Vijay Iyer’s fifth record for ECM is the pianist’s most engaging yet. Over ten scenes, Iyer directs an original storyline with his freshly-cut diamond of a sextet. Graham Haynes (cornet, flugelhorn, electronics), Steve Lehman (alto), Mark Shim (tenor), Stephan Crump (bass) and Tyshawn Sorey (drums) are not only actors playing multiple roles; they’re also real-time producers, editors and sound designers.

“Poles” and “Threnody” provide opening and closing credits. Both nurture storms of activity from raindrops, as if celebrating the end of a draught. They also balance the mutual extremes of locking and unlocking. In the latter vein, the leading horns take turns in “Down To The Wire” and in the title track, revealing the underlying irregularities that make this music so exciting. Like oranges, Haynes, Lehman and Shim’s solos are at the peak of flavor when juiced. No wonder, when their bandleader has given them so much soil and sunshine in which to ripen.

Iyer’s clairvoyance smiles across the delightful “Nope,” breathes to fullest capacity throughout “Into Action” and expands on South Indian beats in “Good On The Ground.” The latter two are masterstrokes—thematically and in execution. The rhythm section understands that being sportive can be serious and Sorey digs especially deep. Haynes also has his monologues in “End Of The Tunnel” and “Wake,” both of which work in the cerebral tendrils of his electronics.

Far From Over is a call to listening. More importantly, it’s listening to a call, as most evident in “For Amiri Baraka.” Here the core trio of Iyer, Crump and Sorey teaches the hard lesson shrouded by all this enjoyment. Baraka himself said it best: “There cannot be any apprenticeship for freedom.” Jazz may be heard as a genre of emancipation, but Iyer understands that freedom is illusory until actualized, that communal action is the embodiment of humanity’s reach for its flame and that music is one way to keep us from getting burned in the process.

(This review originally appeared in the October 2017 issue of The New York City Jazz Record, a full PDF of which is available here.)

Prashant Bhargava & Vijay Iyer: Radhe Radhe – Rites of Holi (ECM 5507)

Radhe Radhe

Radhe Radhe: Rites of Holi

Vijay Iyer composer
Prashant Bhargava film director, editor
Anna George actor
Craig Marsden director of photography
International Contemporary Ensemble
Eric LambLaura Jordan Cocks: flute, alto flute, piccolo
Joshua Rubin: clarinet, bass clarinet
Rebekah Heller: basoon, contrabasoon
Gareth FlowersAmir Elsaffar: trumpet
Jennifer Curtis: violin
Kyle Armbrust: viola
Kivie Cahn-Lipman: cello
Cory Smythe: piano
Ross Karre: percussion
Tyshawn Sorey: percussion, drum set
Adam Sliwinski: conductor
Vijay Iyer: piano, electronics
Soundtrack produced by Vijay Iyer and Manfred Eicher.
Recorded live at Memorial Hall, UNC Chapel Hill, March 26, 2013
Engineer: Frank Martin/Media Production Associates
Live concert sound engineer: Levy Lorenzo
Additional recording at The Bunker Studio, April 20, 2014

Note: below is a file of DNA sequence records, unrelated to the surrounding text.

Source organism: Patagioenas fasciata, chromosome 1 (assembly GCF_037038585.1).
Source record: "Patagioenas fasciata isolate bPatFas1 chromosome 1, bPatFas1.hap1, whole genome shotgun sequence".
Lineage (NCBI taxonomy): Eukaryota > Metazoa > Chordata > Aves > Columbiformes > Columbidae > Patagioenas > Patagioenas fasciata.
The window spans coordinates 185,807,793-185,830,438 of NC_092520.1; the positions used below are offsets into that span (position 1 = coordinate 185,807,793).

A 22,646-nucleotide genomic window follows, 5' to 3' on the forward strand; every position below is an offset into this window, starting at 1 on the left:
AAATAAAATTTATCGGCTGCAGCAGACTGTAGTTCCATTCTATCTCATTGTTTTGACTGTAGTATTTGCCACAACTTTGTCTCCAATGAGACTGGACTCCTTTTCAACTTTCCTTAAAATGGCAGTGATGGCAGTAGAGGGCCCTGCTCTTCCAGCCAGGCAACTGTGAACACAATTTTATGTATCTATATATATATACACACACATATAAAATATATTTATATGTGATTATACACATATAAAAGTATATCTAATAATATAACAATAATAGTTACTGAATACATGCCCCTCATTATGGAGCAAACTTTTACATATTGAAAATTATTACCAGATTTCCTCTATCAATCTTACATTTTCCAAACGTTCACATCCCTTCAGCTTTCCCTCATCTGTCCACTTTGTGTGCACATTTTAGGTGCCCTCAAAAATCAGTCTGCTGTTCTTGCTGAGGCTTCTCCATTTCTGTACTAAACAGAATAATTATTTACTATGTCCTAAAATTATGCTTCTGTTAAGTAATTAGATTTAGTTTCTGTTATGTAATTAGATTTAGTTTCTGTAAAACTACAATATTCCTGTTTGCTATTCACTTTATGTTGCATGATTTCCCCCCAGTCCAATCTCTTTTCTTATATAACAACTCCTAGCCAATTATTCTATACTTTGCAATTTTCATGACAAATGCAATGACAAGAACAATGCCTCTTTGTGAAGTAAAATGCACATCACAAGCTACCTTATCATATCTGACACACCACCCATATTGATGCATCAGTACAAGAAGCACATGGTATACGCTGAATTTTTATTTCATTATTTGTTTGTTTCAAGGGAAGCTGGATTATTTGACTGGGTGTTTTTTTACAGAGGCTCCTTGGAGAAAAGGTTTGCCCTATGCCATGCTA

Engineer: John Davis
Mixed at Avatar Studios, NYC by James Farber, Vijay Iyer, and Manfred Eicher
Assistant: Aki Nishimura
Additional engineering, editing, and consultation: Liberty Ellman


Ron Fricke’s 1992 classic Baraka endures as one of the most consummate examples of non-narrative cinema. Its montage of images from around the world was even more eclectic than the soundtrack that went along with it. But despite the many ceremonies, creative arts, and labors that Fricke documented—including death pyres and ritual baths in the river Ganges—he never captured the Hindu religious festival known as Holi. Had he done so, it might have looked something like Radhe Radhe.

Opening Shot

Filmmaker Prashant Bhargava’s ode to this so-called “festival of colors” traces the eight-day celebration back to Mathura, mythic birthplace of the supreme deity Krishna and his lover (in the strongest sense) Radha. Hence the film’s title, a term of praise and greeting often exchanged in the streets of Mathura, where she is believed to be a gateway to true understanding of Krishna. Her power is a central theme, an explosion of devotion far more vivid than the human-made pigment sold on the streets in the weeks leading up to this cathartic event.

Given the film’s subtitle, “Rites of Holi,” and the fact that Holi is practiced in the spring may put one in mind of Igor Stravinsky. This is no coincidence. Although not a direct homage to Stravinsky, Radhe Radhe was the result of a commission for the 100th anniversary of the Russian composer’s Rite of Spring, and one of a dozen projects freshly created in its honor. It is still a ballet of sorts, not least of all for the dialogic contributions of Indian-American pianist Vijay Iyer. In a manner of speaking, he and Bhargava met halfway—the director boiling down over 30 hours of footage into a 35-minute film and the composer expanding molecular impressions into a fully integrated score—so that the finished product was a narrative duly rendered. Iyer’s task was to match Bhargava’s rhythms, taking the listener through what he calls a “series of energies.”

Crowd 3